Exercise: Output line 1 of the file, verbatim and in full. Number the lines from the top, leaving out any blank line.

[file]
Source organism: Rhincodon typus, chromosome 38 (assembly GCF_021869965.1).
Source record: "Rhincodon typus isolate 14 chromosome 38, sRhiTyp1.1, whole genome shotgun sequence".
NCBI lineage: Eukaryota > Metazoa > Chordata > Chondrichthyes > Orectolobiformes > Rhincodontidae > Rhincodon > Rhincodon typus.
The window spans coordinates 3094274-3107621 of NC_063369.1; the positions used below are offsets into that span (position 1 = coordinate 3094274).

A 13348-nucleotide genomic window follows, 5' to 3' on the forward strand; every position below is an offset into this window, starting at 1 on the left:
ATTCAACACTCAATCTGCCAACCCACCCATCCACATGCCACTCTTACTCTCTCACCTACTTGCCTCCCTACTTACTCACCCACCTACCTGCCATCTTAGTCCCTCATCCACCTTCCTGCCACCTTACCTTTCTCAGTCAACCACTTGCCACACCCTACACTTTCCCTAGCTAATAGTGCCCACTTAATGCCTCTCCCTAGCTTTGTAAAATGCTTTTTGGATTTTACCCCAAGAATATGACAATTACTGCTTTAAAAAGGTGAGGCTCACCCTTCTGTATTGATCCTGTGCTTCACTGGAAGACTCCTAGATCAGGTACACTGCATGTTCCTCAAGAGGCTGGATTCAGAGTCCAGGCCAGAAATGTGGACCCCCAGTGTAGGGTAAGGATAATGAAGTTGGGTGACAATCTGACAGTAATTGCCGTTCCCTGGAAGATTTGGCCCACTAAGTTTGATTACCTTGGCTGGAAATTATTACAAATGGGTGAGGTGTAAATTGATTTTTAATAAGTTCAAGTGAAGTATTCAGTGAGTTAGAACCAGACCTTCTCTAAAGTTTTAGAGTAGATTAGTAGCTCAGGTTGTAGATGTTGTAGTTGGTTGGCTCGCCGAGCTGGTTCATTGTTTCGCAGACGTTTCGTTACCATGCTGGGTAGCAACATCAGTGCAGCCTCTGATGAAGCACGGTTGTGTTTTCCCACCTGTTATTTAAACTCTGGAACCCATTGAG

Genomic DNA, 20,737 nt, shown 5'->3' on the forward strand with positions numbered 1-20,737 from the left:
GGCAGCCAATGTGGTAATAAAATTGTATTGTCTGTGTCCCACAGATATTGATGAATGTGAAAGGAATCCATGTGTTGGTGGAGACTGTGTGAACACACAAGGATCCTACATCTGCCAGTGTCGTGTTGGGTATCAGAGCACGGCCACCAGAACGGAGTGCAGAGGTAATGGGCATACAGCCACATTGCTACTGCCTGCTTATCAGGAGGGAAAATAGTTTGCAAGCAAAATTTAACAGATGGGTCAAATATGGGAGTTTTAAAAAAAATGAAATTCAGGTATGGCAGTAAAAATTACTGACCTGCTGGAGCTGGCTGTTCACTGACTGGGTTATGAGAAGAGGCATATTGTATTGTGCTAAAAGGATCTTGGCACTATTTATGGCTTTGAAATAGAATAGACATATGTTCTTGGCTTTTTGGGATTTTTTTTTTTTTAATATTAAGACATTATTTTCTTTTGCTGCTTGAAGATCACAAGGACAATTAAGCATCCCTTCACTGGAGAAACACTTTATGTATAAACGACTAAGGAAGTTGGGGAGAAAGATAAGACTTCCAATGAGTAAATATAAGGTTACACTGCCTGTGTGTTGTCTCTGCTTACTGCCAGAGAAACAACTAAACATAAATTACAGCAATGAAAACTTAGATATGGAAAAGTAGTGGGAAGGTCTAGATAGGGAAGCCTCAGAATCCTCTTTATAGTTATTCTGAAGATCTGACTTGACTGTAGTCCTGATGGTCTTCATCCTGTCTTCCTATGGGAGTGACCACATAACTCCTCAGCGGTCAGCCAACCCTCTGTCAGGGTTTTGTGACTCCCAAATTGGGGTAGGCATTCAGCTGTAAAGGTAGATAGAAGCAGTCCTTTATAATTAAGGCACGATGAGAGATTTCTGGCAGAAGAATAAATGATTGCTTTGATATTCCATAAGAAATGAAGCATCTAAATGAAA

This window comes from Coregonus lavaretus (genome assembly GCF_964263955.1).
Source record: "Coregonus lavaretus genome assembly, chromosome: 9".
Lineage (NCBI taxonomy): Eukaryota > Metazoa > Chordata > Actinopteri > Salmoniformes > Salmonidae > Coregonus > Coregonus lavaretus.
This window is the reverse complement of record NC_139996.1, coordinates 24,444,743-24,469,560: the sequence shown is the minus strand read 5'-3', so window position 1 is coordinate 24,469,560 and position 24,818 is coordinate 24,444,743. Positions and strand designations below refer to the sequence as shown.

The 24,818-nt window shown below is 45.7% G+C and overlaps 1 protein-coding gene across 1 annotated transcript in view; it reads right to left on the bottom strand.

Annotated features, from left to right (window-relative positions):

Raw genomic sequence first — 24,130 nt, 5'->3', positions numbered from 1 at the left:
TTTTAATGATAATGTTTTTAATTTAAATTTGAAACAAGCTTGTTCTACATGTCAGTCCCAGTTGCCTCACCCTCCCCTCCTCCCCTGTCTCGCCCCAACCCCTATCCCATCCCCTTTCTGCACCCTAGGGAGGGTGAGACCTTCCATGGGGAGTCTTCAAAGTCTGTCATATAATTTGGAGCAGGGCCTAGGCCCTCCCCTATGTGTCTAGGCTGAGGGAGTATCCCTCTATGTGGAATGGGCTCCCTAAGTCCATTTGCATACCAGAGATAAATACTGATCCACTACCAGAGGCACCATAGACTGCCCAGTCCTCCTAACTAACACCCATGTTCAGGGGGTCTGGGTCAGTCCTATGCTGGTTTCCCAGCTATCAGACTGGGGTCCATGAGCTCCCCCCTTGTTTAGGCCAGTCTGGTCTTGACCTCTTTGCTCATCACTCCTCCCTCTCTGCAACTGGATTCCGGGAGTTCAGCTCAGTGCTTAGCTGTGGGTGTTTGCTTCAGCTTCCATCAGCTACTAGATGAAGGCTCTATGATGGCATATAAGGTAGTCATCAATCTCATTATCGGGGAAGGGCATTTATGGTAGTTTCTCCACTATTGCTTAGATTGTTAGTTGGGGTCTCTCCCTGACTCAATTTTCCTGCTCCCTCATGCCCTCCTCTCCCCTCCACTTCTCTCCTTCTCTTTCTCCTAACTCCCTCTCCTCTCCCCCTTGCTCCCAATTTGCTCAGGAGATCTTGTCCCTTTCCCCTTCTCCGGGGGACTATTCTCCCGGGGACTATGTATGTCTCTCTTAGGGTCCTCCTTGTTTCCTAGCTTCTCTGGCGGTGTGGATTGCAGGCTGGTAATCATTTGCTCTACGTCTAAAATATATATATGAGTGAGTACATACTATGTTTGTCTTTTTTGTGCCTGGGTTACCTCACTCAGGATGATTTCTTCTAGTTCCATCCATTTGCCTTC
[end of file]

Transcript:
Source organism: Rhincodon typus, chromosome 38 (assembly GCF_021869965.1).